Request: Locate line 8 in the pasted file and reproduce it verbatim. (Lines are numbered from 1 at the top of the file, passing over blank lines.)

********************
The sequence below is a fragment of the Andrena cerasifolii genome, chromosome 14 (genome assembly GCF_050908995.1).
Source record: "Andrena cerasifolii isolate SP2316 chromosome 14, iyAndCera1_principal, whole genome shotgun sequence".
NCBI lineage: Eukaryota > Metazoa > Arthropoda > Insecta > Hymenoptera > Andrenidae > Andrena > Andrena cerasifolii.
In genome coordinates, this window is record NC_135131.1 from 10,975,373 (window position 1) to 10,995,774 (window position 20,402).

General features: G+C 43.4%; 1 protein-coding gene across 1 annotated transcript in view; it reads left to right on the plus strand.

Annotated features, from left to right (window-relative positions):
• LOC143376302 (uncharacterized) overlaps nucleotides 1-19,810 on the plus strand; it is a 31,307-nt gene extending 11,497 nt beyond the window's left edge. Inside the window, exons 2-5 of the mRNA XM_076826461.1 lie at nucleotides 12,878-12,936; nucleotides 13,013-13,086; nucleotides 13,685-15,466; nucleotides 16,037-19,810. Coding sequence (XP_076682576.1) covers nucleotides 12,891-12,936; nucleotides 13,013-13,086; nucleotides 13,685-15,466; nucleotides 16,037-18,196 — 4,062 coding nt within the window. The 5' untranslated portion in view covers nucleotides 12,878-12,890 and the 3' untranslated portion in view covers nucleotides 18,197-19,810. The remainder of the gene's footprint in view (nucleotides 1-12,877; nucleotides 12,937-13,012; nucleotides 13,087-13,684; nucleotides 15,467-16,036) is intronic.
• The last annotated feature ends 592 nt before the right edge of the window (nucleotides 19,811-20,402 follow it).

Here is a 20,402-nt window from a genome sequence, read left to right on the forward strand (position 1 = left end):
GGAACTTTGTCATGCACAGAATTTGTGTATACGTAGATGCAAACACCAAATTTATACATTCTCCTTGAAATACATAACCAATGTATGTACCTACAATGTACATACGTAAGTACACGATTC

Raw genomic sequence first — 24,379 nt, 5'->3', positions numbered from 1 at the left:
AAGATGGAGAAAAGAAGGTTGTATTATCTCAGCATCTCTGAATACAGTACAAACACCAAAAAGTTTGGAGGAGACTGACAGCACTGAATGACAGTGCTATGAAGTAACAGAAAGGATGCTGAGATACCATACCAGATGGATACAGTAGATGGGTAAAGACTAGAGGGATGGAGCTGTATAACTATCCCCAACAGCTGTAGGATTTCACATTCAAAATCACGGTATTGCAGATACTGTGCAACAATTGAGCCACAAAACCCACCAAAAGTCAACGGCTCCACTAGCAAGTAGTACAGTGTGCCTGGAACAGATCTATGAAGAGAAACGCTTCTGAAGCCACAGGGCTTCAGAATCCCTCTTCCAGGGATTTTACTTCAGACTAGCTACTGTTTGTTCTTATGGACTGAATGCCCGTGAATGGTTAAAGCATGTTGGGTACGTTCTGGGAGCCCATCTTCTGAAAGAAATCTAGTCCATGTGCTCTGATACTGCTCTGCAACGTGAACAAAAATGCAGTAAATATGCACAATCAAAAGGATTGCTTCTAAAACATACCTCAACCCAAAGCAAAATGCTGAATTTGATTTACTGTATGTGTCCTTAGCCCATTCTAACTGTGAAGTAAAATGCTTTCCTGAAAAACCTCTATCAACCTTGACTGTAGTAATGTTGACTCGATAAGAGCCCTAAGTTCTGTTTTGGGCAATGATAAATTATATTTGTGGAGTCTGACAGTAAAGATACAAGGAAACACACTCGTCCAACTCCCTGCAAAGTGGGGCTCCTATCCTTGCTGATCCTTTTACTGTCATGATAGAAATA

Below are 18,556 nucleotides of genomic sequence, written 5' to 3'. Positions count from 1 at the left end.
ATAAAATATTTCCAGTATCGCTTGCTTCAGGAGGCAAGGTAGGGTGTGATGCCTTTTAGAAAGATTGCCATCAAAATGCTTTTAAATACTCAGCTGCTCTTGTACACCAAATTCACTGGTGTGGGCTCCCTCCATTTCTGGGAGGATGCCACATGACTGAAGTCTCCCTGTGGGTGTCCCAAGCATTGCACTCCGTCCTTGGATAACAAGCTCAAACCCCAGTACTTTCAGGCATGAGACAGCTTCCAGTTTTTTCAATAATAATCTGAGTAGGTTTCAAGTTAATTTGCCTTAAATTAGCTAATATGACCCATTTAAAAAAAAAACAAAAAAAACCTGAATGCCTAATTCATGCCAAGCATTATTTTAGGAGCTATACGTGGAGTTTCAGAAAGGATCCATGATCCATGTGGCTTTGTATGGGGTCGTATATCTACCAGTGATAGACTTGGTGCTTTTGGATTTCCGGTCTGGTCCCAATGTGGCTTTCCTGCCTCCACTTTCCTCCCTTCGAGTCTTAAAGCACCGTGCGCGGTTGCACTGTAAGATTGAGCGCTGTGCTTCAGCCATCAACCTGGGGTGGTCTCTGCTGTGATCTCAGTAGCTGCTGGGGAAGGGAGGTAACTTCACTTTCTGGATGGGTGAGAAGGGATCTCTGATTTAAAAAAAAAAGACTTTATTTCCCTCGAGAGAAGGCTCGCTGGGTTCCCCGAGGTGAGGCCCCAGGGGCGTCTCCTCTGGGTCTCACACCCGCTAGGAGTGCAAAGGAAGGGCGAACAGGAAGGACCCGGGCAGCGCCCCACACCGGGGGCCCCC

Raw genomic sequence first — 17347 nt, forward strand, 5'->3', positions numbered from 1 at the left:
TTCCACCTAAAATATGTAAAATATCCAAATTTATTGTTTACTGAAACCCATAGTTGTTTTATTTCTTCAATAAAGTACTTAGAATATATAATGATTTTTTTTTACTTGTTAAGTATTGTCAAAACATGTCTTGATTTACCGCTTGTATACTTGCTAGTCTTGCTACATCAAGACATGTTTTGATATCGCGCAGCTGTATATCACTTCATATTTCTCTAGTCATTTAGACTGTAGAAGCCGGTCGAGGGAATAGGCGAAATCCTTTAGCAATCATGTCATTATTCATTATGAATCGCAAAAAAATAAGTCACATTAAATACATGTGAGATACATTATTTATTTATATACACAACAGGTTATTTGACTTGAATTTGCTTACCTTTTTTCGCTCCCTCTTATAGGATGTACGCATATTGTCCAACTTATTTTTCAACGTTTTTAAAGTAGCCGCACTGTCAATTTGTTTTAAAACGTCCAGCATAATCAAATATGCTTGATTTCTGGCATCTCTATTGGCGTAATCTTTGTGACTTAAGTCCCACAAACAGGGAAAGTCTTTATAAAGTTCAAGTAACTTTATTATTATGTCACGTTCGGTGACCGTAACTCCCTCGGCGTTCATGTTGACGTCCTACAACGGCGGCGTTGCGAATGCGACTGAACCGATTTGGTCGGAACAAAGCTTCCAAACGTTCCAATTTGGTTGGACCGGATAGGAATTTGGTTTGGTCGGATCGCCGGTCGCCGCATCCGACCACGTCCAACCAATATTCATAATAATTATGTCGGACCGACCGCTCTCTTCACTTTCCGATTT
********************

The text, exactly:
• The last annotated feature ends 592 nt before the right edge of the window (nucleotides 19,811-20,402 follow it).